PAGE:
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Figure 7. Maintenance of ER homeostasis through activation of the IRE-1 and PEK-1 pathways under basal physiological conditions during development.

(A) The increase in both IRE-1 and PEK-1 activities in XBP-1 deficiency in the absence of exogenous compounds to impose ER stress, combined with the temperature-sensitive lethality of the UPR mutants, implies that UPR signaling maintains ER homeostasis not only in response to the extremes of ER stress, but also under basal physiological conditions. (B) Infection, basal growth and development, and elevated physiological temperature all contribute to ER stress, leading to lethality of UPR mutants as indicated by dashed lines.

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Importantly, our data suggest that PMK-1-mediated immune activation is one of many sources of the requirement for the UPR during larval development in the absence of infection. We found that, although loss of basal PMK-1 pathway activation partially suppressed the temperature-sensitive larval lethality of the xbp-1; pek-1 mutant, the xbp-1; pmk-1; pek-1 mutant nevertheless exhibited almost complete larval lethality at 25°C. Further, using our smg-2(qd101); xbp-1(zc12) strains, we observed high constitutive IRE-1-mediated xbp-1 splicing in the xbp-1; pmk-1 mutant that was similar under these experimental conditions to that of the xbp-1 mutant (Figure 3A). These results indicate that the UPR has an essential role during development in protection against immune activation as well as additional processes. Identification of these processes will likely lead to increased understanding of conserved physiological roles of the UPR.

We found that the PMK-1 pathway not only contributes to basal ER stress but also protects against exogenous ER stress induced by exposure to tunicamycin (Figure 6). We speculate that the mechanism underlying this dual function of the PMK-1 pathway may be differences in the PMK-1-activated transcriptional output under different circumstances. The importance of the PMK-1 pathway in protection against exogenous ER stress makes the role of the PMK-1 pathway in contributing to endogenous ER stress even more striking.

In mice, Xbp1 deficiency in intestinal epithelial cells (IEC) resulted in marked intestinal inflammation that may contribute to the observed activation of not only IRE1 but also of PERK, as measured by expression of one of its downstream effectors, CHOP [12]. In mammals, the transcription factor CHOP promotes apoptosis of mammalian cells that experience prolonged ER stress [32], and indeed, the majority of Paneth cells underwent apoptosis in the Xbp1−/− IECs. Our observations are consistent with the idea that Xbp1−/− IECs may be predisposed to detrimental consequences of additional ER stress caused by intestinal inflammation because of deregulation of basal ER homeostasis due to XBP-1 deficiency. In pancreatic ß-cells, another cell type that is specialized for high-level secretory activity, XBP1 deficiency has been observed to result in IRE1α hyperactivation, with increased degradation of mRNAs that encode insulin processing enzymes [33].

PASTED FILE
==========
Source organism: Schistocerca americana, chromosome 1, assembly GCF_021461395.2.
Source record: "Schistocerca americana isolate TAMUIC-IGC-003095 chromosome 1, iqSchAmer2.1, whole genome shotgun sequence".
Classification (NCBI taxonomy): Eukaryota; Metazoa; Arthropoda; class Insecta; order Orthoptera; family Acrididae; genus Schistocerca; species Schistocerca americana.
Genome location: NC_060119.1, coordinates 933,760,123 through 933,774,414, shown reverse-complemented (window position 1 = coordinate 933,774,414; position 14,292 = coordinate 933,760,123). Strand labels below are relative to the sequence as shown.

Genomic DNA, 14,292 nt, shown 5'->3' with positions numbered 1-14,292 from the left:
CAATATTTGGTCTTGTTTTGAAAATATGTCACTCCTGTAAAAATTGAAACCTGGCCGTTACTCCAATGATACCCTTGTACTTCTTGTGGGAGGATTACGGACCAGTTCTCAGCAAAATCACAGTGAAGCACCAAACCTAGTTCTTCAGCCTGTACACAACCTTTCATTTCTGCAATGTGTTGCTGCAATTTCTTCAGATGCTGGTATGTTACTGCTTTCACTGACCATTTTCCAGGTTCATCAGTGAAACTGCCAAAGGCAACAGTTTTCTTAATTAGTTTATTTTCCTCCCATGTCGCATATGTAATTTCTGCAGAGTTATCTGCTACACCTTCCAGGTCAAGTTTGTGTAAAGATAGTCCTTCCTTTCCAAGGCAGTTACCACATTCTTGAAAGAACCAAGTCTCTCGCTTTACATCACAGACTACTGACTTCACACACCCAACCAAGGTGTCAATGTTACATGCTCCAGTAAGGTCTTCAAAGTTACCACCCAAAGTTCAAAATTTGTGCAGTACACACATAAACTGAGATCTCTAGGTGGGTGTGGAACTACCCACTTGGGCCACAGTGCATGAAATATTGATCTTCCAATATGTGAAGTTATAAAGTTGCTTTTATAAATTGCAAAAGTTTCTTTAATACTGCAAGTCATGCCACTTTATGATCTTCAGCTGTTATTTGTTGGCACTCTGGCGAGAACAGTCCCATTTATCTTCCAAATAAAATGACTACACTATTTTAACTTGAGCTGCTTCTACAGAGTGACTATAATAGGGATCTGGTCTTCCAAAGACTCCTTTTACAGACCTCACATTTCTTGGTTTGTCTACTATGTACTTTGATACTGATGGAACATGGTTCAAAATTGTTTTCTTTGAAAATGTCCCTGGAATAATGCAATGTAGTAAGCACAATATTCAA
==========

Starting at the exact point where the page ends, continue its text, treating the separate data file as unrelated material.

Our observations that PEK-1, in concert with XBP-1, functions to protect against ER stress from immune activation differ from observations in mouse macrophages, in which TLR stimulation was shown to activate IRE1, but PERK activation was reported to be suppressed rather than elevated [34], [20]. This difference may be due to roles for XBP-1 in macrophages that extend beyond its function in maintaining ER homeostasis. Indeed, when stimulated by TLRs in macrophages, the IRE1-XBP1 pathway was shown to induce expression of immune effectors rather than typical UPR genes, suggestive that the IRE1-XBP1 pathway may have been co-opted in macrophages to promote macrophage-specific function independent of the UPR [20].

Our data support the idea that UPR signaling does not function simply in response to the extremes of ER stress, as when induced by tunicamycin or by the elevated secretory load of specialized cells such as plasma cells, but instead, as a critical pathway in the maintenance of ER homeostasis during normal growth and development in C. elegans. The diverse and dramatic consequences of XBP-1 deficiency on development and disease, taken together with our observations on the effect of XBP-1 deficiency on basal ER stress levels, underscore the critical role of homeostatic UPR signaling in both normal physiology and disease.

Materials and Methods

Strains

C. elegans strains were constructed and propagated according to standard methods on E. coli OP50 at 16°C [35]. The smg-2(qd101) allele was isolated by K. Reddy and contains a C→T nonsense mutation at nucleotide 1189 of the spliced transcript. The following strains were used in the study: N2 Bristol, ZD627 smg-2(qd101), ZD607 smg-2(qd101);xbp-1(zc12), ZD605 smg-2(qd101);xbp-1(zc12);pmk-1(km25), KU25 pmk-1(km25), RB545 pek-1(ok275), ZD510 xbp-1(tm2482);pek-1(ok275), ZD524 xbp-1(zc12);pek-1(tm629), ZD496 xbp-1(tm2482);pmk-1(km25);pek-1(ok275). All of the alleles used are predicted to be null alleles. Specifically, xbp-1(tm2482) is a 202 bp deletion from nt 231 that causes a frame-shift. The xbp-1(zc12) allele is a nonsense mutation that changes Q34 to an ochre stop. The two alleles exhibit an equivalent phenotype in every assay tested ([21]; this work, and our unpublished data). The pek-1(ok275) allele is a 2013 bp deletion and the pek-1(tm629) allele is a 1473 bp deletion, both of which remove the PEK-1 transmembrane domain and are therefore likely null alleles [6]. Double mutants were made between xbp-1 and pek-1 by crossing strains marked with GFP: xbp-1(III);pT24B8.5::GFP(agIs220)(X) and pT24B8.5::GFP(agIs219)(III);pek-1(X). GFP-negative F2s were singled, propagated, and genotyped by PCR.

RNA Isolation and Quantitative RT-PCR